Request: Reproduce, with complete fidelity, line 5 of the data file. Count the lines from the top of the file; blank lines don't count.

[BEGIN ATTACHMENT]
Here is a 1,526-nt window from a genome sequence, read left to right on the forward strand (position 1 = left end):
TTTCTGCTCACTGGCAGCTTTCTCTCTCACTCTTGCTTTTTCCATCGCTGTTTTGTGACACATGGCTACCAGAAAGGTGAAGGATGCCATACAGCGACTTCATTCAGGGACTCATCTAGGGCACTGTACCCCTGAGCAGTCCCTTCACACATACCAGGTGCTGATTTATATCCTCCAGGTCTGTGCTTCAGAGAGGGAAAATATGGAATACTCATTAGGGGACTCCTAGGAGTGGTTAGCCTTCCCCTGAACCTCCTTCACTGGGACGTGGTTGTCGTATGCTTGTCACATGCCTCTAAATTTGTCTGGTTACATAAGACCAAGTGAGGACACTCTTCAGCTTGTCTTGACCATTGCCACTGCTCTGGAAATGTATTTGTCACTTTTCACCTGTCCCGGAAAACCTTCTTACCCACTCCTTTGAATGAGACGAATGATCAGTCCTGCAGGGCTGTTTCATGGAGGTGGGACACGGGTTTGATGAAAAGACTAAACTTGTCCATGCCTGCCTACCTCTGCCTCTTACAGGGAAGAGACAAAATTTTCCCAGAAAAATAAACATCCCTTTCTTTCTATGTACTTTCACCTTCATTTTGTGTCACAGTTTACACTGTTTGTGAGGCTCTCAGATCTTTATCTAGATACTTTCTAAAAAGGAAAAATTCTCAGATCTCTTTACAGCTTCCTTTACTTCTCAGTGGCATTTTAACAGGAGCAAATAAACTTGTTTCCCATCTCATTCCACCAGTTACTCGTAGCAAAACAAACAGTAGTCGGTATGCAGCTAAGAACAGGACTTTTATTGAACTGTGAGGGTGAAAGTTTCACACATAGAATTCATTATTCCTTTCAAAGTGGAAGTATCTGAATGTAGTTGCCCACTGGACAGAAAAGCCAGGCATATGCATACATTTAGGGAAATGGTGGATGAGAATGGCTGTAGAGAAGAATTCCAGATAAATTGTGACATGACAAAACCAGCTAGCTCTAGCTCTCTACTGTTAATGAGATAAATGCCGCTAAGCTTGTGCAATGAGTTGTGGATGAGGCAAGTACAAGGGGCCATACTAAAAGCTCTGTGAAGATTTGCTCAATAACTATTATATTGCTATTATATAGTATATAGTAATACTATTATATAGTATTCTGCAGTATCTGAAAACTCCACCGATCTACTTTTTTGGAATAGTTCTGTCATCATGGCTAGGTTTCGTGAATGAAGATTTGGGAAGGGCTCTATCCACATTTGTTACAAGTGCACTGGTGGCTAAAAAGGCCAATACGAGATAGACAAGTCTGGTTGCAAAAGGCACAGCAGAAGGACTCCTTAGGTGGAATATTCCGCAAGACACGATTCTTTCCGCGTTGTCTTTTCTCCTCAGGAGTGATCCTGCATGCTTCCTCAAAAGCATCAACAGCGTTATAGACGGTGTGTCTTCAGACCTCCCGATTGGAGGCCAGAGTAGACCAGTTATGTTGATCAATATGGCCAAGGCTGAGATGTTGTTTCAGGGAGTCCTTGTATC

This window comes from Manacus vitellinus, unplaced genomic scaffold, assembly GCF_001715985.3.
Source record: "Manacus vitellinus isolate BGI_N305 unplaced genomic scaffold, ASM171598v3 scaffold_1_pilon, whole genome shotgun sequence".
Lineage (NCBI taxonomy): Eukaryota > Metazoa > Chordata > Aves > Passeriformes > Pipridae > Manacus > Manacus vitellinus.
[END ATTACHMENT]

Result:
Lineage (NCBI taxonomy): Eukaryota > Metazoa > Chordata > Aves > Passeriformes > Pipridae > Manacus > Manacus vitellinus.